Headline inflation is cooling, too. Michael M. Santiago/Getty Images

The U.S. economy is slowing, but not crashing. In the dismal science, this is what counts as good news.

That’s the message I took away from the latest inflation data, released May 15, 2024, which showed U.S. consumer prices rising 3.4% in the 12 months to April 2024. This is down slightly from the 3.5% year-over-year increase reported in March 2024.

In other words, while prices are rising, they’re not going up as sharply as they once were. That’s good news for shoppers; the U.S. economy is far from the 9.1% annual inflation seen in June 2022.

While energy and shelter prices increased in April, these gains were relatively modest. Meanwhile, food prices remained steady compared to last year and even declined by 0.2% compared to March. What’s more, people in the market for a car were in luck: New and used vehicle prices fell 0.4% and 6.9%, respectively, in April.

The “core” consumer price index — which doesn’t include volatile food and energy prices and is often considered better at predicting future inflation than so-called “headline” CPI figures — is also down slightly. After posting a year-over-year increase of 3.9% in January and 3.8% in February and March, it slowed to 3.6% in April.

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So the overall report is relatively positive: It didn’t show the uptick in inflation that many consumers feared, and reported inflation rates were actually slightly lower than market expectations.

As an economist, I see this data report as yet more evidence that economic growth is slowing — in a good way. The economy grew at a lower-than-expected 1.6% rate in the first quarter of 2024, according to the most recent gross domestic product data from the Bureau of Economic Analysis. The most recent jobs report also showed a slowdown in hiring, and the latest data on job vacancies similarly showed the labor market cooling off.

Why the Fed is paying close attention

The Federal Reserve’s main objective is to strike a balance between two goals: maintaining stable employment and ensuring price stability. It does this by managing and influencing interest rates.

Lowering rates stimulates the economy, which encourages economic growth and job creation – but that can fuel inflation. Raising rates does the opposite: Economic growth slows, which dampens inflation, but also hinders employment.

So, when inflation started increasing dramatically after the COVID-19 pandemic, the Federal Reserve responded with a two-year campaign of rate hikes – they’re currently at a 23-year high. Since this raises the cost of borrowing, investors and potential homebuyers are keen for the Fed to dial back its rates.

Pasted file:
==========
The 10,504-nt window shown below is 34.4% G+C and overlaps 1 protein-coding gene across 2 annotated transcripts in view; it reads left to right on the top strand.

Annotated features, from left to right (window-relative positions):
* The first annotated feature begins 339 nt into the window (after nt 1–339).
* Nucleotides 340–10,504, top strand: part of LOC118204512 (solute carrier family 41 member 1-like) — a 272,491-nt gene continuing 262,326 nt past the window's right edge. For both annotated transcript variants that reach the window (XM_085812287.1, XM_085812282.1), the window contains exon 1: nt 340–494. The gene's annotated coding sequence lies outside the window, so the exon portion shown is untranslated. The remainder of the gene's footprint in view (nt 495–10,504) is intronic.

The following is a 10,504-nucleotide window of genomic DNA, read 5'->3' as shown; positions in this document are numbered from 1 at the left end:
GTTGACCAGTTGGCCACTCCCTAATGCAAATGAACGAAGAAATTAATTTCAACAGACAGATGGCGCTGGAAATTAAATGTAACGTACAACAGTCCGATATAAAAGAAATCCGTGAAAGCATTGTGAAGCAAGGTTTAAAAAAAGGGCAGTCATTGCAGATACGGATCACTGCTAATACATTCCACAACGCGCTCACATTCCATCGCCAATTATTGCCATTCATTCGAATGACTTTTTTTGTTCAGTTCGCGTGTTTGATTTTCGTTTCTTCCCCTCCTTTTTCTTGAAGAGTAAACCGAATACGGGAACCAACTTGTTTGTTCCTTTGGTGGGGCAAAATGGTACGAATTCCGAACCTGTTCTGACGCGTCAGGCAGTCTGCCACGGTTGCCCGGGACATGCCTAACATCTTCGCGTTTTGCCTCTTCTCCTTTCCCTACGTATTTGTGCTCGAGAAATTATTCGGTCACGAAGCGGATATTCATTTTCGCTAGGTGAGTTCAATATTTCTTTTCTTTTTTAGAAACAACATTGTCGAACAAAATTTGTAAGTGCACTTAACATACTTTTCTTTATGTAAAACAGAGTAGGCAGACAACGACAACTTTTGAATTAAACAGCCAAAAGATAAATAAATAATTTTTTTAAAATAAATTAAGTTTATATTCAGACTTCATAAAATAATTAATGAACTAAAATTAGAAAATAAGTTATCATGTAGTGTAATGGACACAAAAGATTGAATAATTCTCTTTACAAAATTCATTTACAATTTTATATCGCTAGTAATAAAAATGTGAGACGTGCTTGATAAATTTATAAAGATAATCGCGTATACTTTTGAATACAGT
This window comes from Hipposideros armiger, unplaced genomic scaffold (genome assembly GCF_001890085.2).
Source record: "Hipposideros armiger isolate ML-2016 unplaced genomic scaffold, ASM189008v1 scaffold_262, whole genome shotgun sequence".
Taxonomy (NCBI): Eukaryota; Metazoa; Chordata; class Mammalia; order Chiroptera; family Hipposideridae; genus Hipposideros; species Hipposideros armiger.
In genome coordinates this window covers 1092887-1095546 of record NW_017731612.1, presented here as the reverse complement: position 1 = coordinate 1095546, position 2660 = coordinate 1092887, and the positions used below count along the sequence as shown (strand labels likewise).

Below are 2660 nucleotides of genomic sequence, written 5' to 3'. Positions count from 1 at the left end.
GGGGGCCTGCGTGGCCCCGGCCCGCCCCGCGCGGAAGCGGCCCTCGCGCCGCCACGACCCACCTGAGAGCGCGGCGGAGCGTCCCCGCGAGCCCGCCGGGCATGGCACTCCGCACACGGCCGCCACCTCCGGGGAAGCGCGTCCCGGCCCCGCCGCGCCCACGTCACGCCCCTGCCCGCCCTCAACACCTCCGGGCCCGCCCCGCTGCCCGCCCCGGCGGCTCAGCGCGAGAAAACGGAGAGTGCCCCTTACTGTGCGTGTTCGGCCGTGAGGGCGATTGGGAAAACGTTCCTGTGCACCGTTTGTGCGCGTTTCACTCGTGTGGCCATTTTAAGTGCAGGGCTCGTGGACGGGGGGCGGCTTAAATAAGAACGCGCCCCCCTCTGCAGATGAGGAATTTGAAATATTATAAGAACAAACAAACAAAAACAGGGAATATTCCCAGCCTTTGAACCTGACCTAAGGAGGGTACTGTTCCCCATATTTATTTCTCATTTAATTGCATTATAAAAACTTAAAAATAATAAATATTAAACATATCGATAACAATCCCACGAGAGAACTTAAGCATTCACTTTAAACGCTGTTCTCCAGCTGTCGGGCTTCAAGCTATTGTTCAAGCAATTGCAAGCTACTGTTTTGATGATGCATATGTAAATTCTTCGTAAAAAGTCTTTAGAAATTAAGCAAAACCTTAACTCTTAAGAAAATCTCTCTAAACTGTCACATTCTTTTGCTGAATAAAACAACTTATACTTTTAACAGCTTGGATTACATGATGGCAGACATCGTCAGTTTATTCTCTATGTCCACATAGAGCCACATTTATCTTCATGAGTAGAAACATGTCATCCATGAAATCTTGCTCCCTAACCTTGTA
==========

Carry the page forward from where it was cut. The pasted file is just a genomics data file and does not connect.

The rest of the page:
After May’s report, I don’t believe the Federal Reserve will be in any rush to cut interest rates from their current elevated level. There’s a slowdown, to be sure, but the slowdown is so steady that it’s not pulling prices down in any rapid fashion.

This is no doubt frustrating for the Fed — which has an inflation target of 2% — as well as for potential homebuyers. But it’s evidence that the economy is stable at the moment. Inflation isn’t surging, and consumer spending, according to the Bureau of Economic Analysis, is still growing. In March, consumer spending increased 5.8% year over year, up from February’s 4.9% rate.

All eyes on the American shopper

Going forward, hopes for a “soft landing” — economist-speak for when the Fed slows inflation without triggering a recession — will depend in large measure on U.S. shoppers. Consumer spending makes up roughly two-thirds of U.S. gross domestic product.

If American shoppers suddenly stop spending, then inflation will slow considerably, job vacancies will evaporate, and gross domestic product could contract. At that point, the Fed will turn attention away from inflation and toward economic stimulus, and rates will fall.

I mention this because a recent report by the Federal Reserve Bank of St. Louis showed a troubling uptick in consumer credit card delinquency rates. If much of the recent increase in consumer spending is due to Americans relying more on credit cards, then the economy could be on shakier ground than it appears.

The good news is that delinquency rates are still way below where they were ahead of the Great Recession, which lasted from December 2007 through June 2009. So, while this data may be troubling, there’s no need to panic just yet.

In short, while inflation rates still aren’t to the Fed’s liking, the economy – for now – appears to be on a stable path.The Conversation

Christopher Decker, Professor of Economics, University of Nebraska Omaha

This article is republished from The Conversation under a Creative Commons license. Read the original article.

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